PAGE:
Tokyo is being seen as the top destination for real-estate investment in the Asia-Pacific region next year, according to an industry report by the Urban Land Institute and PricewaterhouseCoopers.
The city emerged as an investment magnet soon after the introduction of dramatic economic reforms aimed at boosting the economy, according to the Emerging Trends in Real Estate Asia Pacific investment prospects survey.
The report reflects the views of 250 people who completed surveys or were interviewed. The interviewees and survey participants include investors, fund managers, developers, property firms, lenders, brokers, advisers and consultants.
Transaction volume in Tokyo picked up significantly this year and, with the success of the stimulus programme yet to be determined, buying is expected to continue next year, the report shows.
Shanghai ranked as the second most attractive market for investment.
Despite falling rates of capitalisation and stagnant rental growth, real estate in the city continues to draw international investors because Shanghai is widely perceived as a well-known, low-risk market for those who are unwilling to venture into lesser-known cities, according to the report.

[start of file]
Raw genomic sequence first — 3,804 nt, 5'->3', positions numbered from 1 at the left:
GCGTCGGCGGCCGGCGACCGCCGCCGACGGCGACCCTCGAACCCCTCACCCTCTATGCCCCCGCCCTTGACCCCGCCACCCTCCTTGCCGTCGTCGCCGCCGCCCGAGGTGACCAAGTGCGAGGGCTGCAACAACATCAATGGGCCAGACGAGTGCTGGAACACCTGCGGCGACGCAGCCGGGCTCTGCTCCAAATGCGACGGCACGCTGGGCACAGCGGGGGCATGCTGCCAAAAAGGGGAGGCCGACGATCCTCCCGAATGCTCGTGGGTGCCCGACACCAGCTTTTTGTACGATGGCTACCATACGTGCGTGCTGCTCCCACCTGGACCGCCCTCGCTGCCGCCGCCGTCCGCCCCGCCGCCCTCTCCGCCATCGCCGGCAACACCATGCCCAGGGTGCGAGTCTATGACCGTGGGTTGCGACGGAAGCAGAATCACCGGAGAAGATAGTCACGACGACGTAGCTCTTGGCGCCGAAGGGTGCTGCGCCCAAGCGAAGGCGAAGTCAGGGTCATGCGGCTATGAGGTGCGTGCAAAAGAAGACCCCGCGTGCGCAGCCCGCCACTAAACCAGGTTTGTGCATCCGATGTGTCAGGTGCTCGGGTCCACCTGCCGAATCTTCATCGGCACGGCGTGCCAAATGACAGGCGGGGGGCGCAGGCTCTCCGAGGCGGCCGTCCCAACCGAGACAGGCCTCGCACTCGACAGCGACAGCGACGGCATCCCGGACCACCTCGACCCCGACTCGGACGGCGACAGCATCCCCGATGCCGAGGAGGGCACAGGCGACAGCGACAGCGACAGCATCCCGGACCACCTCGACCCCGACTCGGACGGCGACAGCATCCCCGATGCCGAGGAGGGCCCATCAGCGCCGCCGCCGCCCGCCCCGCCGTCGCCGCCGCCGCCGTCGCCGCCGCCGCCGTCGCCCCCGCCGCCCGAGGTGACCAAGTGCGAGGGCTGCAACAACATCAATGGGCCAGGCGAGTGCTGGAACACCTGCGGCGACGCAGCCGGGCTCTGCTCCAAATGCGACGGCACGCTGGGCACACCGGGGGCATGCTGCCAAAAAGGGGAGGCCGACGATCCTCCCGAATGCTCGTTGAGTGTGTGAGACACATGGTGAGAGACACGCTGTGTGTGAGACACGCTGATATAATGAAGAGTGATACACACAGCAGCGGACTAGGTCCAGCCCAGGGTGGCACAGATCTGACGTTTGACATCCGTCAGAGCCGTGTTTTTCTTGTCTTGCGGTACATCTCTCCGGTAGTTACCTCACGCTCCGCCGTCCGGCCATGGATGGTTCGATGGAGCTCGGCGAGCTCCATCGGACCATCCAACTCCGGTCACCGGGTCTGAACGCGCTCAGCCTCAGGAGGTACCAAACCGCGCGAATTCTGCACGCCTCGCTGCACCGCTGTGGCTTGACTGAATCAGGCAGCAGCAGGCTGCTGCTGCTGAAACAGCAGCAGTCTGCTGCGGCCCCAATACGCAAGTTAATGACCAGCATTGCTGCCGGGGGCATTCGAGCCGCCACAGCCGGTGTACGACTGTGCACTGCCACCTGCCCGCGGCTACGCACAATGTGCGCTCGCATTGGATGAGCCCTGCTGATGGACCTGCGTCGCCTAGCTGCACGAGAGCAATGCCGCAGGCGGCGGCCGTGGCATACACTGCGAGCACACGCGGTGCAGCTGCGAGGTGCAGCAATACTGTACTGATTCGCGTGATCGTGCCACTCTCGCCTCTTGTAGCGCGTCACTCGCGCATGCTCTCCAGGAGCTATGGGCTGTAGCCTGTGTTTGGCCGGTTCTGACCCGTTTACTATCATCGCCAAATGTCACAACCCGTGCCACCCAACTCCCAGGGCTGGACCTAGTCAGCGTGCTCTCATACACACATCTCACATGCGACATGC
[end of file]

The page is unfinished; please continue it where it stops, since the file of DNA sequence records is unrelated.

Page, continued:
The survey also registered continuing interest carried over from last year in assets located in Asia's emerging markets, including Jakarta and Manila in particular, despite problems of various kinds from a lack of transparency to a lack of investable stock. In terms of development prospects, Jakarta is ranked first.
"While Asia's robust market has been accompanied by higher prices and lower yields for core products, investors have reacted not by pulling away from real estate in Asia but by finding new ways to make the numbers work, including a focus on specialised property types such as senior care or logistics, and on opportunities in emerging markets," said ULI North Asia chairman Raymond Chow.
K. K. So, the Asia Pacific real estate tax leader at PwC Hong Kong, said: "If we look at new ways to enhance returns, we can see investors are trying to enter at the development level and an increasing number of co-invested development deals are now being struck."
"Several large institutional players that have opened offices in Asia in order to gain access to direct deals have opted to co-invest in development sites as a means of securing core assets that would otherwise be unavailable or be too expensive."
The report also says international funds have generally bypassed Hong Kong recently for several reasons, among them cooling measures that included a doubling of stamp duty.